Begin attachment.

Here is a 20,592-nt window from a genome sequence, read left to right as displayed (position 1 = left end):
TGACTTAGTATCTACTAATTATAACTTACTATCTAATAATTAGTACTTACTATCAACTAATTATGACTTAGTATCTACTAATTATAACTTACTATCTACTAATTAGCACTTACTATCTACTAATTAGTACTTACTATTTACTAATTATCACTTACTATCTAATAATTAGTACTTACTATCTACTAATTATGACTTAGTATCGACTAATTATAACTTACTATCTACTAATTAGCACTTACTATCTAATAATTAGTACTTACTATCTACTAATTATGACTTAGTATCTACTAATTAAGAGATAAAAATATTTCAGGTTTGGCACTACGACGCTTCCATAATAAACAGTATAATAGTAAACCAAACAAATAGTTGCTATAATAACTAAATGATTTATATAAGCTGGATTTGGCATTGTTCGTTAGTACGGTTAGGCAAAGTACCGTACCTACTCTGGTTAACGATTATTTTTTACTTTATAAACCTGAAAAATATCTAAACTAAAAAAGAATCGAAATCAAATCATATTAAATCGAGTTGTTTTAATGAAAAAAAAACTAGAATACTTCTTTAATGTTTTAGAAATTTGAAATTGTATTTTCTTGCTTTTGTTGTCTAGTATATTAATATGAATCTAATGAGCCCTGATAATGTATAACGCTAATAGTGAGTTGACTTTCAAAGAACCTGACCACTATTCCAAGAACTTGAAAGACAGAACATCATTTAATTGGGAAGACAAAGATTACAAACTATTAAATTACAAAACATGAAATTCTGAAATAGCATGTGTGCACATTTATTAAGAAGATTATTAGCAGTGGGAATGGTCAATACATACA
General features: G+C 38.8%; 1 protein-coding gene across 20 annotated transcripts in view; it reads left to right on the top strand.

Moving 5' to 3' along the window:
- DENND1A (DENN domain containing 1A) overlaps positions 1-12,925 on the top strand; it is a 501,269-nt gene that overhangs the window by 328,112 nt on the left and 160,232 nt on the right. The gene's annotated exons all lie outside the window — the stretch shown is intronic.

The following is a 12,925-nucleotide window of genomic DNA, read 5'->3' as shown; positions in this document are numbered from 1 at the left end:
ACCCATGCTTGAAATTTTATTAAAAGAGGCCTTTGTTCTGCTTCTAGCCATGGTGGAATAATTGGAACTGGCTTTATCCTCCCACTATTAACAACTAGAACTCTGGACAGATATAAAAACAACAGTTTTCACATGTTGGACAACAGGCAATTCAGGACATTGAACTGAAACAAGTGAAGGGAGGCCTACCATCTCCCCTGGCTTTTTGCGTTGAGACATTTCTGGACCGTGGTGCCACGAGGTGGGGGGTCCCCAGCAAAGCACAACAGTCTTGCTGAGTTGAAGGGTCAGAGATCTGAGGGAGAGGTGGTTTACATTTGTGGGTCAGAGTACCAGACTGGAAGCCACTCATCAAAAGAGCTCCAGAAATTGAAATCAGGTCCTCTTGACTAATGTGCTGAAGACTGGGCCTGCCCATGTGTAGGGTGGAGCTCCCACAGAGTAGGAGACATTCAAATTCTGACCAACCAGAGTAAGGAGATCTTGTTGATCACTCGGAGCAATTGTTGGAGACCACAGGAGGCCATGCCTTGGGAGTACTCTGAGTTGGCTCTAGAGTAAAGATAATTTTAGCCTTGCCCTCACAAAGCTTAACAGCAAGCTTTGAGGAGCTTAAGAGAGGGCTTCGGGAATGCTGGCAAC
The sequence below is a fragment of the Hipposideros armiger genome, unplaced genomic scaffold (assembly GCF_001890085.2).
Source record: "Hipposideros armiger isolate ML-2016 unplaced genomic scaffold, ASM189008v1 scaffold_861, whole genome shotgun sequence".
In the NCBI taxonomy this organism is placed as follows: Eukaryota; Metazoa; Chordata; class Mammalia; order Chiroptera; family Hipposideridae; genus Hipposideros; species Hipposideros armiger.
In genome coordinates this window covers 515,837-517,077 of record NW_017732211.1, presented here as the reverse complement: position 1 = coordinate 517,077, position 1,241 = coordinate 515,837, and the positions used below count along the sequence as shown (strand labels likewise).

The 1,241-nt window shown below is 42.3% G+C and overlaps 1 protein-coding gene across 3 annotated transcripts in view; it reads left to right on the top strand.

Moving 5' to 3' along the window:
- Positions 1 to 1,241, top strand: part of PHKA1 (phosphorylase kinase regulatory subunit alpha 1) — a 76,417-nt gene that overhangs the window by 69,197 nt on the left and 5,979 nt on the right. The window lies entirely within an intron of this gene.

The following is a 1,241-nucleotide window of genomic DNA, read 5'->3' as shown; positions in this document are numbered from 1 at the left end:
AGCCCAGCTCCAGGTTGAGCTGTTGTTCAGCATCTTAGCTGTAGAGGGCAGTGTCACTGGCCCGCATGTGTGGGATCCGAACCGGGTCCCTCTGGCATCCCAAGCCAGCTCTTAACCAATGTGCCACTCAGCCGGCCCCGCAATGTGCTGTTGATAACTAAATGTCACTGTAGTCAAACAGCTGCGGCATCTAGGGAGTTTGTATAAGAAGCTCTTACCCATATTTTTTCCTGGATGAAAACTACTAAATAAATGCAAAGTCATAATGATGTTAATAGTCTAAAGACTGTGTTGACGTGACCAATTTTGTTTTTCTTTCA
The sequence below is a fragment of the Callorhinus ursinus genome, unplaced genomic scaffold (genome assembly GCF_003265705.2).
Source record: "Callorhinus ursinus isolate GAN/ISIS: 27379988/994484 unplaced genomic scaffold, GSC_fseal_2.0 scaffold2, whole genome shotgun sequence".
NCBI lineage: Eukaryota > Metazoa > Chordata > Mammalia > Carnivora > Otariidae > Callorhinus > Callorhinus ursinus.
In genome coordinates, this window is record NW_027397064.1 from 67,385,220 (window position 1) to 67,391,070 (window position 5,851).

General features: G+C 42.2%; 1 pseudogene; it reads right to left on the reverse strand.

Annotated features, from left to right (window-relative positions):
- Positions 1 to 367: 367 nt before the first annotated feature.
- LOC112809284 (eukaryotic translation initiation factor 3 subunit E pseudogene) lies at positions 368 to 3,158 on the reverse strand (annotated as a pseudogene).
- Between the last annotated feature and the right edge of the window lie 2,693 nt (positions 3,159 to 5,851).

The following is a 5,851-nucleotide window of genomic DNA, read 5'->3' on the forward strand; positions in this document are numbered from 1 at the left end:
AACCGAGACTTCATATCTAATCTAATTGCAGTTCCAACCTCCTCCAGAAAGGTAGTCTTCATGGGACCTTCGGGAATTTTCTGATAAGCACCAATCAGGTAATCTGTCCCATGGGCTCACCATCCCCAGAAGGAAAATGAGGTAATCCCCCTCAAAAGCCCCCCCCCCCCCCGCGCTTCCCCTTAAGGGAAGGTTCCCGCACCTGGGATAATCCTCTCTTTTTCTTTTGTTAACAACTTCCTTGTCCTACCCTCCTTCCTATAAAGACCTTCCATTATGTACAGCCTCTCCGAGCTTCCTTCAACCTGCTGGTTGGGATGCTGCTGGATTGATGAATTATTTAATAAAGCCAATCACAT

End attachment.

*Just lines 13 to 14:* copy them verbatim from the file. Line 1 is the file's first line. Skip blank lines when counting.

Moving 5' to 3' along the window:
- Positions 1 to 1,241, top strand: part of PHKA1 (phosphorylase kinase regulatory subunit alpha 1) — a 76,417-nt gene that overhangs the window by 69,197 nt on the left and 5,979 nt on the right. The window lies entirely within an intron of this gene.